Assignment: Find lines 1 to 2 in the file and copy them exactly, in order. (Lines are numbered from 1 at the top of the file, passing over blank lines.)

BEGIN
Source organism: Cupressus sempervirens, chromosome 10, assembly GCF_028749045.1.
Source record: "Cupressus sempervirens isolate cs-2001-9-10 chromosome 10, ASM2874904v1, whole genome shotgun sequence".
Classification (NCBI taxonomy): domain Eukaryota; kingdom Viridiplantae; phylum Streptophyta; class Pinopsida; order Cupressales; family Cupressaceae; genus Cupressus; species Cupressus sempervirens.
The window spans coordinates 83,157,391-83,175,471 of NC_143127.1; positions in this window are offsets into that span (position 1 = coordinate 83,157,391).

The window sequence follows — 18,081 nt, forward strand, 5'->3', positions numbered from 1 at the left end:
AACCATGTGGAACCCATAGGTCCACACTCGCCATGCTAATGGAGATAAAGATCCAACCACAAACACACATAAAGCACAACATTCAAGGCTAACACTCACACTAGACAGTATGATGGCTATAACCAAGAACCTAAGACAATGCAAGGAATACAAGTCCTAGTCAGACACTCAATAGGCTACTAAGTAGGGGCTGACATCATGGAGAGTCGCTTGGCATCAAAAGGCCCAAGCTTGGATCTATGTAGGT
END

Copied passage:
Source organism: Cupressus sempervirens, chromosome 10, assembly GCF_028749045.1.
Source record: "Cupressus sempervirens isolate cs-2001-9-10 chromosome 10, ASM2874904v1, whole genome shotgun sequence".